Patreon stems from the Rennaissance concept of patronage, where the homies would pay for Michelangelo’s bed and board so that he could focus on creation, not his part-time job as Coffee Exhibitionist – goals. Plus, Kimbra is a vibe, if she’s using it, we’ll give it a go.
Brace yourself because this is where the future starts to look bright, and it’s driven by fan demand.
One of the first of its kind to exist, and it would be hard not to mention, even if you’re not Boy George or Snoop Dogg because it paved the way for a marketplace in celebrity social content. From Kyle Chalmers(he would), to Tom Felton, to an unsurprisingly large reality-tv base, stars have been unwittingly creating digital content that you might be giving away for free. So go have a look, have a chuckle, and use some of the personalised message ideas to craft your own fan rewards because nothing beats a personal connection.
Apart from personalised performances, Serenade gives fans a chance to stake ownership over musicians’ content in a digital world through their new limited edition marketplace. Launched in 2020 during the pandemic, it offers fans the chance to purchase NFT’s(Non-fungible Tokens) and other bits of art content from their favourite bands, which moves beyond funding goals for a certain project, to the selling of singular digital merchandise. The merch is similar to that offered for tiers of crowdfunding, which become standalone items. Serenade creator Max Shand puts it as “tightening the relationship between creator and fan,” and as content and social media continue to overlap, musicians can harness the creator economy to sell social content that still encompasses their bands’ identity and music direction.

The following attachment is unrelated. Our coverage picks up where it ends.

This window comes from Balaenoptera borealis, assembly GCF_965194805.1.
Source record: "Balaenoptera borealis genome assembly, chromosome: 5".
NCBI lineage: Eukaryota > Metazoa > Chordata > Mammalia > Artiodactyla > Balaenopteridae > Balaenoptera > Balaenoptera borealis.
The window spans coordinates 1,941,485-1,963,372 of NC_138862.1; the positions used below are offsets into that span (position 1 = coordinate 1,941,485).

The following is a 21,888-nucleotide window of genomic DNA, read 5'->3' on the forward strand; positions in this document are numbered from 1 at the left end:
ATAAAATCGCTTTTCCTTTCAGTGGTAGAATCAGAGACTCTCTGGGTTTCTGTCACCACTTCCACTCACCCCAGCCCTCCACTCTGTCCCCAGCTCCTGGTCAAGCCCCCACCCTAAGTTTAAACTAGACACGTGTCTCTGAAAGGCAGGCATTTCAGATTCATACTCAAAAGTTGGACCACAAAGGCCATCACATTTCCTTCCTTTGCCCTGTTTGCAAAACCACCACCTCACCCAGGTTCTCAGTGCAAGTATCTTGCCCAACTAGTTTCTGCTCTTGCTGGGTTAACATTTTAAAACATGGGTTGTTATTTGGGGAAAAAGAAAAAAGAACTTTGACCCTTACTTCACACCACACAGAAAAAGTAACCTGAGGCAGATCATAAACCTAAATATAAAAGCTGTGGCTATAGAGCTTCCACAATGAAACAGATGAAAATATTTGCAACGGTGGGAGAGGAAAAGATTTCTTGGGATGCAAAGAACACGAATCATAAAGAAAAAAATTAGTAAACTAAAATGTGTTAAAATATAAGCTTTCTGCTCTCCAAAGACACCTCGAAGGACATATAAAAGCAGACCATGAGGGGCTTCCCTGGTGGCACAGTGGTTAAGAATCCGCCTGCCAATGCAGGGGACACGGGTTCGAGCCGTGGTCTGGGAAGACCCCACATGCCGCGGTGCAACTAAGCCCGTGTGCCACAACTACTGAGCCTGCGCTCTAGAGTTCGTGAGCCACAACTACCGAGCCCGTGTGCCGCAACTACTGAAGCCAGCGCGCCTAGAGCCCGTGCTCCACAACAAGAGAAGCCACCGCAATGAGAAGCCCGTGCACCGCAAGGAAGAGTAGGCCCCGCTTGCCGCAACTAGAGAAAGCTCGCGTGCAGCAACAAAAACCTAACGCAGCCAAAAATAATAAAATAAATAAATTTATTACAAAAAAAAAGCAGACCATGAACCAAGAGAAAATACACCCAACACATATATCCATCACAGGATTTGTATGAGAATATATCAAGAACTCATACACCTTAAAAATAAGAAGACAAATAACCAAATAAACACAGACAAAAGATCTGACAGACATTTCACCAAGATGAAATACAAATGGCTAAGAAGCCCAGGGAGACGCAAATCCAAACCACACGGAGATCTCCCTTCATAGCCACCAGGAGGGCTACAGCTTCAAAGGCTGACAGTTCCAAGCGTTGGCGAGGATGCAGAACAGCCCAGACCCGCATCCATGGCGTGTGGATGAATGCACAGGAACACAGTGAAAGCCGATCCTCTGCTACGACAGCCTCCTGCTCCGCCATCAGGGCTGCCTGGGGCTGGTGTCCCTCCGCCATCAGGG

You’ll see names like Ladyhawke, Ben Lee, and Bernard Fanning(Powderfinger) on there, so you’re in good company.
This is a hot tip for you early adopters because WeeBID hasn’t even launched yet – but you can now sign up. A marketplace for fans to fund projects from their favourite artists in exchange for unique content requests. Its founder Greg Spero got the idea while touring with Halsey as her meet-and-greet fans kept asking her for different things, which she obviously wouldn’t have the time or incentive to take on as individual projects.
Separately, on his Weeklypiano youtube channel, he kept getting requests in the comments section for so many different techniques that he couldn’t keep up. He decided that the only way to make it feasible for everyone was to monetise the unique requests. And his community of fans loved it!
So there you have it, fan-funding and the ways of 2022.
Enjoy your search, package up your music-inspired content and see what the world makes of it. You could surprise yourself more than the time you learned about a gig-booking platform called Muso App that connects you straight to all the gigs in your city.
Laughin mate, just laughin.